How to handle thousands of certificates in one single server


We have a SAAS web builder platform where customers can create and publish their own website (like Squarespace). Currently there are 2k+ websites running in one single server and multiple databases.

What is the best solution to handle all their SSL certificates using Let’s Encrypt and NGINX?
At the moment we do it manually but server blocks are growing. We need a solution for scale.


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hi @diegoiglesias

if you issue subdomains e.g then a wildcard makes sense

if this is not the case then have a look at some of the suggestions here:


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Are you currently generating/managing the nginx server blocks automatically? Do you need wildcards or non-wildcard certificates?

If you wanted to minimize the amount of work you need to do:

  1. Have your generated nginx blocks include a location /.well-known/acme-challenge { root /var/www/letsencrypt; } block for each domain to serve the validation files from a central location.
  2. Initially (such as when a customer domain is created), use an existing ACME client (I can recommend acmetool) to try issue a certificate for the domain (e.g. acmetool want customer-domain.example). Periodically check if the certificate issuance succeeds.
  3. Once the ACME client succeeds to fetch a certificate for the domain, detect this and update the customer’s nginx server block to include the certificates.
  4. Let the ACME client crons deal with renewal and reloading nginx.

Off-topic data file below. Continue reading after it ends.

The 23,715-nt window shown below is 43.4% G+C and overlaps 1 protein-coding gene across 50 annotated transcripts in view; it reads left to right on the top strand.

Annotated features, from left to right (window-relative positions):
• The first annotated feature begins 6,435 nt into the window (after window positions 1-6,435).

Otherwise I imagine you will need to manually integrate ACME into the workflow of your SaaS application (which really is the proper approach anyway).

I know that reverse proxies like Caddy (and possibly others) have a superior story when it comes to integrating ACME - you don’t need to do much manually, it will fully manage the issuance/renewal/deployment lifecycle for you.

For nginx there is a Let’s Encrypt/ACME module that exists, but it seems like it may be dead.


Just want to second what was said, that Caddy is indeed capable of this. Caddy’s ACME integration is entirely native and first-class, serving all sites over HTTPS by default and taking care of things for you, including HTTP->HTTPS redirects. Caddy’s underlying ACME library was also one of the first third-party libraries available, with arguably one of the most robust cores. Caddy (and its underlying lib, xenolf/lego) is, AFAIK, the only major client that was basically unaffected by Let’s Encrypt outages in the past and this current change with TLS-SNI being disabled.

I know of Caddy instances that serve thousands of sites on a single machine and manage the certificates for them. I think you’ll find it a low-friction solution. (We also have commercial licenses and support options for businesses like yours, which I highly recommend. Feel free to contact me privately for more info.)


Hi mholt, thank you for your response. I’ve been checking Caddy out, and it looks very promising. Though I have to admit that I’m quite skeptical to make the move and replace nginx (which is already serving thousands of websites) with a v0.1010 server. Can you tell me more about it so that I make myself a better idea?

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Sure. I can understand that; I recommend starting with a small batch of sites so you can get comfortable with it first. Most people who are looking on making the switch (as opposed to starting a new project or product with Caddy from the beginning) do this, and ease themselves into it. Most find that it works pretty well, even if it means thinking about your web server a little differently.

In any case, I guarantee that an integrated ACME client such as what Caddy has will provide a smoother, lower-maintenance experience than disparate processes as (and with) external dependencies.

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